We’ve all had growing awareness of homeless people in Cherokee County, including children and veterans. A statue dedicated in January at Veteran’s Park depicts two homeless veterans. It’s a beautiful yet cold and constant reminder of this problem. At that dedication, I pledged to help in some way. I don’t think we can stand by with vulnerable and better-deserving folks suffering.
A spot-count, taken two years ago, showed almost 300 homeless people in our county. Most of them had found somewhere indoor to sleep for that night, mostly with friends or relatives. But they had no real place to live. Tragically, about 67 were unsheltered − literally out in the cold. Another count was taken recently. We don’t have the results yet, but no one expects lower numbers.
I talked about the problem with Kendall Jones and Greg Elder of MUST Ministries. They’re doing great work in this area. They don’t have an emergency shelter in Cherokee, but they can provide motel vouchers to a limited number of people for up to 30 days. They also can provide some emergency help to people who are facing eviction, to help them to stay in their homes. And, they provide longer-term housing support for others, to help them get back on their feet and transition into stable independent housing.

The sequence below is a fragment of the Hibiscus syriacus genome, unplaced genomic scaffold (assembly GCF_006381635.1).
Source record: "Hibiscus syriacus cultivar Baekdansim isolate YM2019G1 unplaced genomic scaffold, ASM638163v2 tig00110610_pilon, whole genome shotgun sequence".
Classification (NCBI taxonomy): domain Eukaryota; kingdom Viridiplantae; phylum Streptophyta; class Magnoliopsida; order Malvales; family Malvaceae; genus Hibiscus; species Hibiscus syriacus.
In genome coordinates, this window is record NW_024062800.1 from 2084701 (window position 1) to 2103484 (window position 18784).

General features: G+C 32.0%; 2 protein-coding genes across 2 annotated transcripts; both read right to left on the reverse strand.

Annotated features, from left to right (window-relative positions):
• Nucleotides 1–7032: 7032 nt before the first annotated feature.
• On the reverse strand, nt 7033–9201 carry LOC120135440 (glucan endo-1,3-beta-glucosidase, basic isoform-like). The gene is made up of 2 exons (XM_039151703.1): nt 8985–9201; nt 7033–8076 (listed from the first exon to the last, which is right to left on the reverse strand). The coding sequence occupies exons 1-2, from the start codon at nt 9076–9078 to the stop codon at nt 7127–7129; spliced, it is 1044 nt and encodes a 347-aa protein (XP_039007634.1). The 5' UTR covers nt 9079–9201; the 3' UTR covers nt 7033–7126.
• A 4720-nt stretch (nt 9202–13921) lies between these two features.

But, they’re forced to turn many away. On the night of the spot-count in January 2017, there were 67 people living in cars, in the woods, or otherwise out in the cold. Kendall, Greg and I talked about ways the county could help. One option we discussed was renting apartments to use for emergency sheltering, longer-term transitional housing, or both, as needed. The daily cost of each unit would be far less than the $75 per day that motel rooms cost. We discussed that $100,000 per year could rent up to 20 such apartments that could house two to four people each. In theory, at least, they could house most of the 67 people who were out in the cold at the last known count. We discussed that $100,000 is less than one tenth of 1 percent of the county’s operating budget. It seems like we can afford that.
It’s just a concept at this point. I want the county to help in a meaningful way, with priority given to veterans and children. But, there might be other, more effective ways. What do you think? Can and should we commit one tenth of 1 percent of the county’s budget to significantly close the unsheltered homelessness gap in our county? Can we afford not to? Please email me about it at firstname.lastname@example.org.
– Harry Johnston is chairman of the Cherokee County Board of Commissioners.